Pandemic presents challenges with a bright side for Routt County Humane Society |

Pandemic presents challenges with a bright side for Routt County Humane Society

Animal shelters across the nation have witnessed an increased demand for animals during the novel coronavirus pandemic, and the Routt County Humane Society has also seen more interest, Unfortunately, the local shelter, which can have as many as 20 dogs and 40-50 cats, has not been able to bring in animals from other parts of the state during the crises. Because of those restrictions the humane society in Steamboat Springs only has four cats currently.
John F. Russell

STEAMBOAT SPRINGS — When Alisa Bonelli stepped in as the new fundraising and events coordinator for the Routt County Humane Society, she knew it was going to be a challenge, but she never imagined she’d be trying to tackle the responsibilities of her new job during the COVID-19 pandemic.

“It makes it a rough start,” Bonelli said. “I started right at the end of February and immediately had a lot of great ideas and then kind of got sidelined.”

This is happening at a time when the local Humane Society has seen an increased demand for animals and more requests for assistance from dog and cat owners who are suddenly struggling to afford purchasing food for their pets or paying for emergency veterinary services.

Because of COVID-19, the Humane Society had to cancel several planned fundraisers and is shifting to a more virtual fundraising strategy, including the Ready.Set.Bark! Run, a Virtual Paint and Sip class and the Sit. Stay. Home! Film Festival.

“We can’t bring in any cats or dogs, so that’s a revenue source we just don’t have right now,” Bonelli said.

As part of the orders put in place to stop the spread of COVID-19, animals shelters are no longer allowed to make transfers between facilities. And while the pandemic has been bad news in most places, new Routt County Humane Society Executive Director Elaine Hicks said it has not been so bad for shelter animals looking for homes.

“Nationwide adoptions have been off the chart, and it’s been because of the pandemic,” Hicks said. “People being at home has provided an opportunity to have time to train the animal, get it accustomed to the house and that kind of thing. We’ve seen it here definitely — some of our long-term cats and dogs found homes very quickly when this all started. It’s been kind of a blessing in disguise in a lot of ways for the long-term animals.”

Ways to help
  • The Ready. Set. Bark! Run fundraiser is slated to start on April 17. Participants can register before April 13 for $25 and will pledge how much they will run or walk in a week’s time from April 24 to 30. Participant’s names will be added to the Routt County Humane Society website so that friends and family can make donations to support the runners’ or walkers’ efforts.
  • Upcoming events will include a virtual paint and sip where participants will pay $50 and receive painting supplies and a bottle of wine. They will then take part in an online painting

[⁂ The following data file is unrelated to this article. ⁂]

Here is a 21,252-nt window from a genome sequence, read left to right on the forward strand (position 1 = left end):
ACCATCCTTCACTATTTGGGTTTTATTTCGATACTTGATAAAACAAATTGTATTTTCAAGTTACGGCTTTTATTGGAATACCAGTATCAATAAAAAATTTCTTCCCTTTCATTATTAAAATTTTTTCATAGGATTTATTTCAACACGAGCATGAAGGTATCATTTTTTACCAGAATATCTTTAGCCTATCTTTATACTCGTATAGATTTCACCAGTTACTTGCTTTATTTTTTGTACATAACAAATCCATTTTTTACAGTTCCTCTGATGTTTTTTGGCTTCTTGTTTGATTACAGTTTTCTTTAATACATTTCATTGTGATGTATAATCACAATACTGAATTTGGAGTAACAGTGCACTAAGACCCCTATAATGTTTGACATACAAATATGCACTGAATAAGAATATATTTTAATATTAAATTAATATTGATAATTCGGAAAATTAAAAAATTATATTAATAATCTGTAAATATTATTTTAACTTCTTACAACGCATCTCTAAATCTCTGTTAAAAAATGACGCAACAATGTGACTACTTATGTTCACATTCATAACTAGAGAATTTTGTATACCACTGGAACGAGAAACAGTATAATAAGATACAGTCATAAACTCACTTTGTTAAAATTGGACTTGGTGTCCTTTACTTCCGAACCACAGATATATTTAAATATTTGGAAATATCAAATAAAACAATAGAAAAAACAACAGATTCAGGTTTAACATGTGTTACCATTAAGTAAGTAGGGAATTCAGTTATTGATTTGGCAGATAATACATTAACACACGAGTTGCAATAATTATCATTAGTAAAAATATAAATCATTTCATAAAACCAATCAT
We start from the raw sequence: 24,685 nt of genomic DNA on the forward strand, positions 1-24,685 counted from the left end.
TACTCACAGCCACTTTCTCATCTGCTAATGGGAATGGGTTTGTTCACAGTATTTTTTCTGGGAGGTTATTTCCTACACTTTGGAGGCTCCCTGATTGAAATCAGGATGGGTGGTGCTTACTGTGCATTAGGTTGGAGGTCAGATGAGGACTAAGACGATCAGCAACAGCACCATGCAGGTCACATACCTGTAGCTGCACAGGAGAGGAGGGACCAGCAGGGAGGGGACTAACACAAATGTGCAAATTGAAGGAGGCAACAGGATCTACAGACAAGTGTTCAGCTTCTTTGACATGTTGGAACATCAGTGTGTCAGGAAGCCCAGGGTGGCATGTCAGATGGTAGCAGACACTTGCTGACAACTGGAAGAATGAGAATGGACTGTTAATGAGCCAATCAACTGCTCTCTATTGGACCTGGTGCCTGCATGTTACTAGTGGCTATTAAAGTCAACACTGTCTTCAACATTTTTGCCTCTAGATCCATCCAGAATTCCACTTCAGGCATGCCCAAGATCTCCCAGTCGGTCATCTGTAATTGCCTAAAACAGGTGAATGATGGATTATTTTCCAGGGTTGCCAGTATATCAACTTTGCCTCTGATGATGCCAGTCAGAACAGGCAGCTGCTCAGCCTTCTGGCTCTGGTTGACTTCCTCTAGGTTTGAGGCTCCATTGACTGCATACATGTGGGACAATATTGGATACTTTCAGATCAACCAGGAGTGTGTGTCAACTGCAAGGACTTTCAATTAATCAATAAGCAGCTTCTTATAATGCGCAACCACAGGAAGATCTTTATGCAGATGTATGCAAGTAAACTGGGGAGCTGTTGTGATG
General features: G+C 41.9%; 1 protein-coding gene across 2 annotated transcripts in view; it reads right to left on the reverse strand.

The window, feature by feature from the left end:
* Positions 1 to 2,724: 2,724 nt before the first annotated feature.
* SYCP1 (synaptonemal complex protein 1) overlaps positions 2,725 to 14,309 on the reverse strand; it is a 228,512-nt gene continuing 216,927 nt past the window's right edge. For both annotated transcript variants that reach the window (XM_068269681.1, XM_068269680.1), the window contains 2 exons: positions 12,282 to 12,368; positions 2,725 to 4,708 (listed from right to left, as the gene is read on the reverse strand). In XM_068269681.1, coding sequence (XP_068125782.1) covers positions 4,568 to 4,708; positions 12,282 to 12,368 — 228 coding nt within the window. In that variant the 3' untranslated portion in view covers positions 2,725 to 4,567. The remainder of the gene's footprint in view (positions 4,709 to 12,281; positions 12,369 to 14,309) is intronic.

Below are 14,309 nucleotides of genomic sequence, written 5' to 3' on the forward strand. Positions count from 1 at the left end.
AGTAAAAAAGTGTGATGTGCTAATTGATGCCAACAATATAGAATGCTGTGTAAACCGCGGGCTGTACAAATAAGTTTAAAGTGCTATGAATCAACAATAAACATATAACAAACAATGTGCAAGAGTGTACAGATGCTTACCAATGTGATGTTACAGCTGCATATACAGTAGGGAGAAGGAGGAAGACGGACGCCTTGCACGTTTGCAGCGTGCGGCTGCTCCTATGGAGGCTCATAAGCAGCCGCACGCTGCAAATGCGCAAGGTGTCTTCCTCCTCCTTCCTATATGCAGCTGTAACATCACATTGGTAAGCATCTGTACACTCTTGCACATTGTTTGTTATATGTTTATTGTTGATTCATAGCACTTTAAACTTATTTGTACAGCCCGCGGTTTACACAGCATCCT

• The final fundraising effort will be the Sit. Stay. Home! Film Festival. Details about that event will be announced at a later date.
  • Those wanting to help can also go to the support  button on the Routt County Humane Society website to make a donation, make a tribute or memorial donation, sponsor a kennel or adopt a Routt County Humane Society donation box.
  • The shelter is open from noon to 3:30 p.m. Monday through Saturday. Those wanting to adopt or drop off pets are asked to call 970-879-7247.

But the pandemic has also resulted in people losing their jobs and the shelter is hoping to provide those who have fallen on particularly hard times with the food and services they need to care for their pets.

“We’ve just basically tried to follow best practices and to keep up on everything that’s going on within not only our community but our surrounding communities and across the country,” Hicks said. “We really kind of expected some more owner surrenders just because of the financial situation, but that hasn’t come to fruition, which is a great thing. We have also planned for folks who may need assistance with food. So we definitely have food available if people are in need of that.”

She said the response to the pandemic has been very positive in a challenging sort of way.

“We are the community animal shelter and want to have the resources available for the community,” Hicks said. “Our hearts go out to everybody in the communities and nationwide that have experienced this. We are just thankful that animals have been a kind of a source of support for people.”

To reach John F. Russell, call 970-871-4209, email or follow him on Twitter @Framp1966.

Support Local Journalism

Support Local Journalism

Readers around Steamboat and Routt County make the Steamboat Pilot & Today’s work possible. Your financial contribution supports our efforts to deliver quality, locally relevant journalism.

Now more than ever, your support is critical to help us keep our community informed about the evolving coronavirus pandemic and the impact it is having locally. Every contribution, however large or small, will make a difference.

Each donation will be used exclusively for the development and creation of increased news coverage.


Start a dialogue, stay on topic and be civil.
If you don't follow the rules, your comment may be deleted.

User Legend: iconModerator iconTrusted User